Should all animals kept for human consumption be freed for their own sake and happiness? Or can their killing for meat and consumption be a “priestly act” through God’s permission, as Karl Barth puts it.
This week we will cover the first half of the final chapter of Christopher Southgate’s “The Groaning of Creation.”
Please answer one of the following questions:
- In Section 7.2, what do you make of Andrew Linzey’s stance on a “priestly ministry or redemption” and its relationship with Romans 8:19-21? Do you think that his view of the Fall weakens his position on “eschatological vegetarianism”? Do you believe that vegetarianism was God’s original for creation all along? Why or why not?
- In Section 7.2, do you believe, as Andrew Linzey does, that predation is an “unnatural” evil? Do you believe that predation will be taken away somehow in the future, that “it is possible and credible to believe that by the power of the Spirit new ways of living without violence can be opened for us”? Or will it remain the same for the rest of creation’s existence? If we stop eating meat would we “witness… a higher order of existence, implicit in the Logos, which is struggling to be born in us. By going to go the way of our ‘natural order,’… by standing against the order of unredeemed nature, we become signs of the order of existence for which all creatures long”? Do you agree with this statement? Explain your reasons.
- In Section 7.2, consider Karl Barth’s view of the killing of an animal as a “priestly act of eschatological character.” Do you side more with Barth or more with Andrew Linzey’s position? Do you agree with Barth that there is such a thing as a “good hunter, honourable butcher and conscientious vivisectionist?” Why or why not? Which view aligns most closely, if at all, to Romans 8? Do you agree that our treatment of animals (particularly those on farms) for mainly consumption is an ethical, moral, or even spiritual problem? Why or why not?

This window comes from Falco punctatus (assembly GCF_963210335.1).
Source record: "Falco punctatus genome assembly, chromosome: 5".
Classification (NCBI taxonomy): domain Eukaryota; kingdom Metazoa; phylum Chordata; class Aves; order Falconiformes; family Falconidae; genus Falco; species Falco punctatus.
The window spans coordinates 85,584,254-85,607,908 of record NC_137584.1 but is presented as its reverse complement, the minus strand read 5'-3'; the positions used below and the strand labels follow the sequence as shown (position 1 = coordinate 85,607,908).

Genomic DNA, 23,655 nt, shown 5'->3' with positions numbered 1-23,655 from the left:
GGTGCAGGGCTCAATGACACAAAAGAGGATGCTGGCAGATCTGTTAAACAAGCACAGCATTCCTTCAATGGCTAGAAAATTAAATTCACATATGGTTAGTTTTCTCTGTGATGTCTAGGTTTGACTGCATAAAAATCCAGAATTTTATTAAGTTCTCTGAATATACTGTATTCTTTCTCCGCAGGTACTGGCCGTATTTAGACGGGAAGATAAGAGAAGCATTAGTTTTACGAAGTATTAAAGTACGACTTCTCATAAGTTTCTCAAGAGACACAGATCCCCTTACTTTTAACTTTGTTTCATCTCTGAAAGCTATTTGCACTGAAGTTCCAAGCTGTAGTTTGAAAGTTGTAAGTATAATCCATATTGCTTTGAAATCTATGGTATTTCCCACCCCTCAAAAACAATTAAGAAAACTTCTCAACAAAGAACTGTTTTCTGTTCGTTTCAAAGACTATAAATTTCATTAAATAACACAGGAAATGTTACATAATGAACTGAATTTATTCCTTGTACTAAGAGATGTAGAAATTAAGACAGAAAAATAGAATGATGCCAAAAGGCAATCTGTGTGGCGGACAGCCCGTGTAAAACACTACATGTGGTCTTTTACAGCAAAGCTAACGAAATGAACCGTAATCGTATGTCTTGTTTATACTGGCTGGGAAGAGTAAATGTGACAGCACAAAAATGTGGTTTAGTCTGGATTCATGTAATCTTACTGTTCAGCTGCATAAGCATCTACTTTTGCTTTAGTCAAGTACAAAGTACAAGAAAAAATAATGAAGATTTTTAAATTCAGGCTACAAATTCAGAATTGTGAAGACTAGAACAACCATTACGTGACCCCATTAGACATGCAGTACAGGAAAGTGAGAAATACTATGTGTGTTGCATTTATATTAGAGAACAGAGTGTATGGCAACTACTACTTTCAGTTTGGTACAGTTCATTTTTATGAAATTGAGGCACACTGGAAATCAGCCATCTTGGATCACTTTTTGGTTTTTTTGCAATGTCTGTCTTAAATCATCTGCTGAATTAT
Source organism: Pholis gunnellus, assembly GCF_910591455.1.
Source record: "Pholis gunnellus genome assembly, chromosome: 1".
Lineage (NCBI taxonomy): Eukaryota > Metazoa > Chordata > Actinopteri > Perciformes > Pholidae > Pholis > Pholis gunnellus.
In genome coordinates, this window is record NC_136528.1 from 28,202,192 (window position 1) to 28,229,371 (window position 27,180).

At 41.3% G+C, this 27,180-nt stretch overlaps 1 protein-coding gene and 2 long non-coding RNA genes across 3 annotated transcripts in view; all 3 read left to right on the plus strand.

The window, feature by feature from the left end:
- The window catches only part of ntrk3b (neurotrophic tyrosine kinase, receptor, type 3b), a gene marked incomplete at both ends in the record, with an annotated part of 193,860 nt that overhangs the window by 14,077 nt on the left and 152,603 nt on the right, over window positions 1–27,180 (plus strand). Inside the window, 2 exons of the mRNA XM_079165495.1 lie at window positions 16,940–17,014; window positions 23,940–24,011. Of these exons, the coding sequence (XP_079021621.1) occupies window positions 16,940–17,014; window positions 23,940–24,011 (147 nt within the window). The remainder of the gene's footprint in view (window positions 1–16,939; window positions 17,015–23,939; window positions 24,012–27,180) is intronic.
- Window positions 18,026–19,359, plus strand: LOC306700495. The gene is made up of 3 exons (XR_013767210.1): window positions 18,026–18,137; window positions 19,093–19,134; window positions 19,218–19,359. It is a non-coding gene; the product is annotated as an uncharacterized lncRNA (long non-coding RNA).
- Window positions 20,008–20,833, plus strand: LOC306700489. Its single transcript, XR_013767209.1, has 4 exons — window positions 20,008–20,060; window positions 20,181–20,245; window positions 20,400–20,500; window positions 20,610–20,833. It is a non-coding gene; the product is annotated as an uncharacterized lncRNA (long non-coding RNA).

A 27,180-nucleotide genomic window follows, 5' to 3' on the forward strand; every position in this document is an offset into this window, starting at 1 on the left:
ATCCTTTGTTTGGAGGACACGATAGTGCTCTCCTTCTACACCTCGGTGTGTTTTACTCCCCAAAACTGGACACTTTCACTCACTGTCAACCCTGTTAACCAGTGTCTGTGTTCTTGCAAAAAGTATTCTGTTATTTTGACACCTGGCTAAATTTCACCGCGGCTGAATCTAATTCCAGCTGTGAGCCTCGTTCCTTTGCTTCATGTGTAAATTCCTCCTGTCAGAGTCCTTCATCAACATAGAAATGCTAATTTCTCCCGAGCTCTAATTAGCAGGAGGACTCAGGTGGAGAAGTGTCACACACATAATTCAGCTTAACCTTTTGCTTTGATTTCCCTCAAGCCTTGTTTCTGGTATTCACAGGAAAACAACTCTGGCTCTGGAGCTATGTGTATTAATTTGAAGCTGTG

- In Section 7.2, is it possible to be in an “I-Thou relationship” with a farm animal (in particular those that are bred for consumption) as one would with a pet cat or dog? Or are these relationships fundamentally different? What is an “I-Ens” relationship and what does it entail? Is it possible to have a servant relationship with animals that one intends to kill?
- In Section 7.2, do you agree with Southgate when he states that “if every animal that is born is loved, cherished, and suffered with God-and given by God, in this life or the next, full opportunity for flourishing-then human breeding and rearing of animals can be seen in a more definitely positive light”? However, if there is no redeeming afterlife for animals, would it have been better for them not to have existed and suffered? Or is there some intrinsic worth and meaning to their lives and existence, no matter how short and unfulfilled its existence may have been?
- In Section 7.2, do you agree with Southgate’s interpretation of Acts 15:29 in regards to Gentile Christians avoiding food sacrificed to idols, strangled animals, and blood? Could that interpretation be applied today in people’s mass commercial consumption of meat and poultry (and even fish)? Or does it apply to animals that have been slaughtered humanely? Or is vegetarianism the only real eschatological and redemptive means for aligning with God’s ultimate intentions?
- In Section 7.3, Southgate introduces theological argument against the eating of meat by appealing to God’s sense of justice in that “the keeping of animals for meat deprives humans and wild animals of supplies of fresh water” and other environmental concerns, such as meat production’s carbon footprint and contribution to global warming. Consider all the economic and environmental impact meat production involves, is this a compelling argument for reducing the consumption of meat in order to heal the world? Has all this injustice happened because we commodify animals? Does our inhumane treatment of animals for food display how far removed we have become from God’s image and as stewards of creation? Why or why not?
We will go over our responses this Sunday.